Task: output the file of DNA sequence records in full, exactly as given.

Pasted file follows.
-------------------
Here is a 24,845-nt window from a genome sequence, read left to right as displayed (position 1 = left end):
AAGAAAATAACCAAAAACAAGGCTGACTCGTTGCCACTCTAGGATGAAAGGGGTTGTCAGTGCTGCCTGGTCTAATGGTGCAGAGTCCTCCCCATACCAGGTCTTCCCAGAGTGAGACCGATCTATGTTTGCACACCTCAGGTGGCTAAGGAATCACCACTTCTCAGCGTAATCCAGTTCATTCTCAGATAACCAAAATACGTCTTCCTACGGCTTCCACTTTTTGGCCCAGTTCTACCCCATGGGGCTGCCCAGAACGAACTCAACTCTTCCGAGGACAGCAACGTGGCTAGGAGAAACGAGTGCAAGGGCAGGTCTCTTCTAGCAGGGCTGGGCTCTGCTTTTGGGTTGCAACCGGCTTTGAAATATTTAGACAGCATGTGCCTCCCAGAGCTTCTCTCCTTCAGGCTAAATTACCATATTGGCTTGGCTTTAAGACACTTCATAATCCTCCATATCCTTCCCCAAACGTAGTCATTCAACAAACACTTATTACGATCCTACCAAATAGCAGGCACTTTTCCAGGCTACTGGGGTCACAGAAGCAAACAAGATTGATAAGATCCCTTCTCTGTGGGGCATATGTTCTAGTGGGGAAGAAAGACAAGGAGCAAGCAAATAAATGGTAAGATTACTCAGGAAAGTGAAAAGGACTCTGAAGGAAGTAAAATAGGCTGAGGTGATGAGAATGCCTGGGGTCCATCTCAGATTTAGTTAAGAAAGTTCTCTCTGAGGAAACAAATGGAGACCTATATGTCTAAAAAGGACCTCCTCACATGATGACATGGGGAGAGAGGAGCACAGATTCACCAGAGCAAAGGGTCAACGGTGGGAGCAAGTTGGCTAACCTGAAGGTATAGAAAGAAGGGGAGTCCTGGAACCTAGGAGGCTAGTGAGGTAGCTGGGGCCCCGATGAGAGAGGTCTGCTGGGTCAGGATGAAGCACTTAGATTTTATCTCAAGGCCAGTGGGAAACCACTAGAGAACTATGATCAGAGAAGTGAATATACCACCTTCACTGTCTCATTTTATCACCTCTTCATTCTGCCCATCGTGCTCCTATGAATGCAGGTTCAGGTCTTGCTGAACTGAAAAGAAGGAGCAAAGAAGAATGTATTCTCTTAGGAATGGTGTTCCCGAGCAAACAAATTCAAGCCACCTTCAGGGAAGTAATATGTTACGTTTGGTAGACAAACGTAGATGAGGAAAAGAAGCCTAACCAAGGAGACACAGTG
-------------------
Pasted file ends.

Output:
Here is a 24,845-nt window from a genome sequence, read left to right as displayed (position 1 = left end):
AAGAAAATAACCAAAAACAAGGCTGACTCGTTGCCACTCTAGGATGAAAGGGGTTGTCAGTGCTGCCTGGTCTAATGGTGCAGAGTCCTCCCCATACCAGGTCTTCCCAGAGTGAGACCGATCTATGTTTGCACACCTCAGGTGGCTAAGGAATCACCACTTCTCAGCGTAATCCAGTTCATTCTCAGATAACCAAAATACGTCTTCCTACGGCTTCCACTTTTTGGCCCAGTTCTACCCCATGGGGCTGCCCAGAACGAACTCAACTCTTCCGAGGACAGCAACGTGGCTAGGAGAAACGAGTGCAAGGGCAGGTCTCTTCTAGCAGGGCTGGGCTCTGCTTTTGGGTTGCAACCGGCTTTGAAATATTTAGACAGCATGTGCCTCCCAGAGCTTCTCTCCTTCAGGCTAAATTACCATATTGGCTTGGCTTTAAGACACTTCATAATCCTCCATATCCTTCCCCAAACGTAGTCATTCAACAAACACTTATTACGATCCTACCAAATAGCAGGCACTTTTCCAGGCTACTGGGGTCACAGAAGCAAACAAGATTGATAAGATCCCTTCTCTGTGGGGCATATGTTCTAGTGGGGAAGAAAGACAAGGAGCAAGCAAATAAATGGTAAGATTACTCAGGAAAGTGAAAAGGACTCTGAAGGAAGTAAAATAGGCTGAGGTGATGAGAATGCCTGGGGTCCATCTCAGATTTAGTTAAGAAAGTTCTCTCTGAGGAAACAAATGGAGACCTATATGTCTAAAAAGGACCTCCTCACATGATGACATGGGGAGAGAGGAGCACAGATTCACCAGAGCAAAGGGTCAACGGTGGGAGCAAGTTGGCTAACCTGAAGGTATAGAAAGAAGGGGAGTCCTGGAACCTAGGAGGCTAGTGAGGTAGCTGGGGCCCCGATGAGAGAGGTCTGCTGGGTCAGGATGAAGCACTTAGATTTTATCTCAAGGCCAGTGGGAAACCACTAGAGAACTATGATCAGAGAAGTGAATATACCACCTTCACTGTCTCATTTTATCACCTCTTCATTCTGCCCATCGTGCTCCTATGAATGCAGGTTCAGGTCTTGCTGAACTGAAAAGAAGGAGCAAAGAAGAATGTATTCTCTTAGGAATGGTGTTCCCGAGCAAACAAATTCAAGCCACCTTCAGGGAAGTAATATGTTACGTTTGGTAGACAAACGTAGATGAGGAAAAGAAGCCTAACCAAGGAGACACAGTG